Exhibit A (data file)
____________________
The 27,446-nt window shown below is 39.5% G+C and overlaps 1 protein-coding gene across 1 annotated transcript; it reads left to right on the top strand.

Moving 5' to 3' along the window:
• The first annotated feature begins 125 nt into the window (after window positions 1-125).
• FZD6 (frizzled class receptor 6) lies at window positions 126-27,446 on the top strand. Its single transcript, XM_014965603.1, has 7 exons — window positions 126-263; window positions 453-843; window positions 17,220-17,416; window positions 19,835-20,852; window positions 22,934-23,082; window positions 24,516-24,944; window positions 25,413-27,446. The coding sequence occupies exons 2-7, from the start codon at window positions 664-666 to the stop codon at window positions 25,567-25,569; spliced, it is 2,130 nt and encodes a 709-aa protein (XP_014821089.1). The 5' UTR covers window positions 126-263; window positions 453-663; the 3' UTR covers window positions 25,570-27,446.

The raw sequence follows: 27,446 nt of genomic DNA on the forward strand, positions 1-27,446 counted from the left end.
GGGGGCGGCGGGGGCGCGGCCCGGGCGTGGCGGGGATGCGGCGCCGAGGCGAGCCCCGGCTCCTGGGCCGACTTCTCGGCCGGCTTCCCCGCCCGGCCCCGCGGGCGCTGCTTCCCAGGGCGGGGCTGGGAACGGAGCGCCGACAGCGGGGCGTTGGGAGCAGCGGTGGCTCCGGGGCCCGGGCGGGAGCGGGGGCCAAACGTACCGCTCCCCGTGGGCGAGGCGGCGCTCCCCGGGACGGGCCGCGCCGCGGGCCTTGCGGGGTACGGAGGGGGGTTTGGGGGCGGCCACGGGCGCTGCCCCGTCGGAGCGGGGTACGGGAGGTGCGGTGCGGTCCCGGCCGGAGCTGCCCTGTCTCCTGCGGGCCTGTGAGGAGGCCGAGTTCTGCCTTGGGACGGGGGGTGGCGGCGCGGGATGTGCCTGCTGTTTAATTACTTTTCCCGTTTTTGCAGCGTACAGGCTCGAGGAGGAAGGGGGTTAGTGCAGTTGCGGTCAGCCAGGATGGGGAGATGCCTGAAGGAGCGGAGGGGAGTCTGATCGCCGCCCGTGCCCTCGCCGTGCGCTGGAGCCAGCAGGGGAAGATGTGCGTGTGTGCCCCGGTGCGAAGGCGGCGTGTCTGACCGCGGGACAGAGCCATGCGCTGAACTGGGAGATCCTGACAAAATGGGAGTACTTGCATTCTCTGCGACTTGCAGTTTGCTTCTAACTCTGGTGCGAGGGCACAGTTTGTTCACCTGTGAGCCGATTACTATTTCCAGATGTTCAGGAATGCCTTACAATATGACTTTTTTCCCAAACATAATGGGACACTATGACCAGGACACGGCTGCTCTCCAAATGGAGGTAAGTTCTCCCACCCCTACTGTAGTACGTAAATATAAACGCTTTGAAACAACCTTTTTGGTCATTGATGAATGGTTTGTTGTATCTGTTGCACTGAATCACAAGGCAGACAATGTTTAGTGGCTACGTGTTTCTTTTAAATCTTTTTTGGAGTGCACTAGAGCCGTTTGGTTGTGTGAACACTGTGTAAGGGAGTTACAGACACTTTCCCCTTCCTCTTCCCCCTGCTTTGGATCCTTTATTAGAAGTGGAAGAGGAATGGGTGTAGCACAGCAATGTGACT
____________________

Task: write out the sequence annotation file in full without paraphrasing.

The 27,446-nt window shown below is 39.5% G+C and overlaps 1 protein-coding gene across 1 annotated transcript; it reads left to right on the top strand.

Moving 5' to 3' along the window:
• The first annotated feature begins 125 nt into the window (after window positions 1-125).
• FZD6 (frizzled class receptor 6) lies at window positions 126-27,446 on the top strand. Its single transcript, XM_014965603.1, has 7 exons — window positions 126-263; window positions 453-843; window positions 17,220-17,416; window positions 19,835-20,852; window positions 22,934-23,082; window positions 24,516-24,944; window positions 25,413-27,446. The coding sequence occupies exons 2-7, from the start codon at window positions 664-666 to the stop codon at window positions 25,567-25,569; spliced, it is 2,130 nt and encodes a 709-aa protein (XP_014821089.1). The 5' UTR covers window positions 126-263; window positions 453-663; the 3' UTR covers window positions 25,570-27,446.

The raw sequence follows: 27,446 nt of genomic DNA on the forward strand, positions 1-27,446 counted from the left end.
GGGGGCGGCGGGGGCGCGGCCCGGGCGTGGCGGGGATGCGGCGCCGAGGCGAGCCCCGGCTCCTGGGCCGACTTCTCGGCCGGCTTCCCCGCCCGGCCCCGCGGGCGCTGCTTCCCAGGGCGGGGCTGGGAACGGAGCGCCGACAGCGGGGCGTTGGGAGCAGCGGTGGCTCCGGGGCCCGGGCGGGAGCGGGGGCCAAACGTACCGCTCCCCGTGGGCGAGGCGGCGCTCCCCGGGACGGGCCGCGCCGCGGGCCTTGCGGGGTACGGAGGGGGGTTTGGGGGCGGCCACGGGCGCTGCCCCGTCGGAGCGGGGTACGGGAGGTGCGGTGCGGTCCCGGCCGGAGCTGCCCTGTCTCCTGCGGGCCTGTGAGGAGGCCGAGTTCTGCCTTGGGACGGGGGGTGGCGGCGCGGGATGTGCCTGCTGTTTAATTACTTTTCCCGTTTTTGCAGCGTACAGGCTCGAGGAGGAAGGGGGTTAGTGCAGTTGCGGTCAGCCAGGATGGGGAGATGCCTGAAGGAGCGGAGGGGAGTCTGATCGCCGCCCGTGCCCTCGCCGTGCGCTGGAGCCAGCAGGGGAAGATGTGCGTGTGTGCCCCGGTGCGAAGGCGGCGTGTCTGACCGCGGGACAGAGCCATGCGCTGAACTGGGAGATCCTGACAAAATGGGAGTACTTGCATTCTCTGCGACTTGCAGTTTGCTTCTAACTCTGGTGCGAGGGCACAGTTTGTTCACCTGTGAGCCGATTACTATTTCCAGATGTTCAGGAATGCCTTACAATATGACTTTTTTCCCAAACATAATGGGACACTATGACCAGGACACGGCTGCTCTCCAAATGGAGGTAAGTTCTCCCACCCCTACTGTAGTACGTAAATATAAACGCTTTGAAACAACCTTTTTGGTCATTGATGAATGGTTTGTTGTATCTGTTGCACTGAATCACAAGGCAGACAATGTTTAGTGGCTACGTGTTTCTTTTAAATCTTTTTTGGAGTGCACTAGAGCCGTTTGGTTGTGTGAACACTGTGTAAGGGAGTTACAGACACTTTCCCCTTCCTCTTCCCCCTGCTTTGGATCCTTTATTAGAAGTGGAAGAGGAATGGGTGTAGCACAGCAATGTGACT